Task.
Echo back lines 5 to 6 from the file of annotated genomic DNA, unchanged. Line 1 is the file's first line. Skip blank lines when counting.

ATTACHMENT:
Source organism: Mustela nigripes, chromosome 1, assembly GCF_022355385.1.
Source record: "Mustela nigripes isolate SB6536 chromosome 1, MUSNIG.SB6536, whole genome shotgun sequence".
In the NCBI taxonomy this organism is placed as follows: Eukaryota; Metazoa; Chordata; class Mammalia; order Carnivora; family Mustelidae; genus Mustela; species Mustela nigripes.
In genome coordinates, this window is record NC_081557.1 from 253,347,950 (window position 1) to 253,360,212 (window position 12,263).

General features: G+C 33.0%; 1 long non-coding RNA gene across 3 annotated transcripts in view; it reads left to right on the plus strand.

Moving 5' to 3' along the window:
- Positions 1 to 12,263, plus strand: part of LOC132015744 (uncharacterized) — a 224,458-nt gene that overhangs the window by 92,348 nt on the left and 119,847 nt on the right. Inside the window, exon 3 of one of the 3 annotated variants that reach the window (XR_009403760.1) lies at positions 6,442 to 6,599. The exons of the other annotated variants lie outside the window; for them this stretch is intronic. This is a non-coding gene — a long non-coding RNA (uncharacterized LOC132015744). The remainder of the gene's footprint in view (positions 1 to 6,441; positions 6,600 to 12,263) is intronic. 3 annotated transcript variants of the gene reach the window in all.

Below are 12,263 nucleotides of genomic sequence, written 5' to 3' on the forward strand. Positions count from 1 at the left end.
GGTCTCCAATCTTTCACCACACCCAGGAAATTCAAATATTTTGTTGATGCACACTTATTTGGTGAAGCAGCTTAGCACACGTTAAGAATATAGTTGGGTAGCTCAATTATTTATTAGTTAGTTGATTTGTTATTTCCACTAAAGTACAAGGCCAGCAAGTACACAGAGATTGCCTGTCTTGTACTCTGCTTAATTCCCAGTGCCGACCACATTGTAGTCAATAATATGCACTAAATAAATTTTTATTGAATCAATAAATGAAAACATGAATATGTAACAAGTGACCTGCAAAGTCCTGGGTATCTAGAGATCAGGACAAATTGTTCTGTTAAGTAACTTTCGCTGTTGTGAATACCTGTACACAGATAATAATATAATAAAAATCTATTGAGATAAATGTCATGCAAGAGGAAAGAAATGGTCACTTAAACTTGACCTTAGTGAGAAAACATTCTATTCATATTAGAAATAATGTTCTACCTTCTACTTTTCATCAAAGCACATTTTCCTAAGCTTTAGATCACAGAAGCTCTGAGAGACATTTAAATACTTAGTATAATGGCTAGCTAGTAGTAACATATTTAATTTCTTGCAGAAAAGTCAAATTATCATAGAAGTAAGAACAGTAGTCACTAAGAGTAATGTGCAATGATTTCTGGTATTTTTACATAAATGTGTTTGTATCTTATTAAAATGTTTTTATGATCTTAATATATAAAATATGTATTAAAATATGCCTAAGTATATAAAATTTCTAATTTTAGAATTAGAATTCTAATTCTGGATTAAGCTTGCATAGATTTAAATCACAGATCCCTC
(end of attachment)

General features: G+C 33.0%; 1 long non-coding RNA gene across 3 annotated transcripts in view; it reads left to right on the plus strand.

Moving 5' to 3' along the window: